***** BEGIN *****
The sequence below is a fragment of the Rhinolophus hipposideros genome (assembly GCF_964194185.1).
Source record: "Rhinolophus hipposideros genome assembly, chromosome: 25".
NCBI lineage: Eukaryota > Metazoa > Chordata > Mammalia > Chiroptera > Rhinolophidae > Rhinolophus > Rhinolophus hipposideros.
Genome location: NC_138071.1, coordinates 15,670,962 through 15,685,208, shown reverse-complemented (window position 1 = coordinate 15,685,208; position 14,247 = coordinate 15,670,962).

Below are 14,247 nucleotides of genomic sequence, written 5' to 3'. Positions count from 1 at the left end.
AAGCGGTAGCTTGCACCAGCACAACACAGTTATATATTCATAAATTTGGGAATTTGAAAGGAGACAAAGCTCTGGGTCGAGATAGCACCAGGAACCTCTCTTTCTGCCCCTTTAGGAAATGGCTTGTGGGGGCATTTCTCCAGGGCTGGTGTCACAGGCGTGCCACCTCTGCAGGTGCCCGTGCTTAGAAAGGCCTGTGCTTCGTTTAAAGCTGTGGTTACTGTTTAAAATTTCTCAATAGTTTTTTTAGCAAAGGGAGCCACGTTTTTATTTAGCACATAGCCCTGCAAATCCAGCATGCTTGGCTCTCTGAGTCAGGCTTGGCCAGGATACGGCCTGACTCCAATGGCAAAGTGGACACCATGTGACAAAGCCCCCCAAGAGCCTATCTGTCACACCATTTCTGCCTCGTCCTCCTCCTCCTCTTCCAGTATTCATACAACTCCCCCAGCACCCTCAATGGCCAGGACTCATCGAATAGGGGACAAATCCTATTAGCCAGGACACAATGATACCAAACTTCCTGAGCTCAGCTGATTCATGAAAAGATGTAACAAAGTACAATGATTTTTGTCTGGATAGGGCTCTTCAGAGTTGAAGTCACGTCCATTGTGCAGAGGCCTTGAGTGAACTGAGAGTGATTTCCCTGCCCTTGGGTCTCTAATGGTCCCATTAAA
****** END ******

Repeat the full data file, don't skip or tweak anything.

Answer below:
The sequence below is a fragment of the Rhinolophus hipposideros genome (assembly GCF_964194185.1).
Source record: "Rhinolophus hipposideros genome assembly, chromosome: 25".
NCBI lineage: Eukaryota > Metazoa > Chordata > Mammalia > Chiroptera > Rhinolophidae > Rhinolophus > Rhinolophus hipposideros.
Genome location: NC_138071.1, coordinates 15,670,962 through 15,685,208, shown reverse-complemented (window position 1 = coordinate 15,685,208; position 14,247 = coordinate 15,670,962).

Below are 14,247 nucleotides of genomic sequence, written 5' to 3'. Positions count from 1 at the left end.
AAGCGGTAGCTTGCACCAGCACAACACAGTTATATATTCATAAATTTGGGAATTTGAAAGGAGACAAAGCTCTGGGTCGAGATAGCACCAGGAACCTCTCTTTCTGCCCCTTTAGGAAATGGCTTGTGGGGGCATTTCTCCAGGGCTGGTGTCACAGGCGTGCCACCTCTGCAGGTGCCCGTGCTTAGAAAGGCCTGTGCTTCGTTTAAAGCTGTGGTTACTGTTTAAAATTTCTCAATAGTTTTTTTAGCAAAGGGAGCCACGTTTTTATTTAGCACATAGCCCTGCAAATCCAGCATGCTTGGCTCTCTGAGTCAGGCTTGGCCAGGATACGGCCTGACTCCAATGGCAAAGTGGACACCATGTGACAAAGCCCCCCAAGAGCCTATCTGTCACACCATTTCTGCCTCGTCCTCCTCCTCCTCTTCCAGTATTCATACAACTCCCCCAGCACCCTCAATGGCCAGGACTCATCGAATAGGGGACAAATCCTATTAGCCAGGACACAATGATACCAAACTTCCTGAGCTCAGCTGATTCATGAAAAGATGTAACAAAGTACAATGATTTTTGTCTGGATAGGGCTCTTCAGAGTTGAAGTCACGTCCATTGTGCAGAGGCCTTGAGTGAACTGAGAGTGATTTCCCTGCCCTTGGGTCTCTAATGGTCCCATTAAA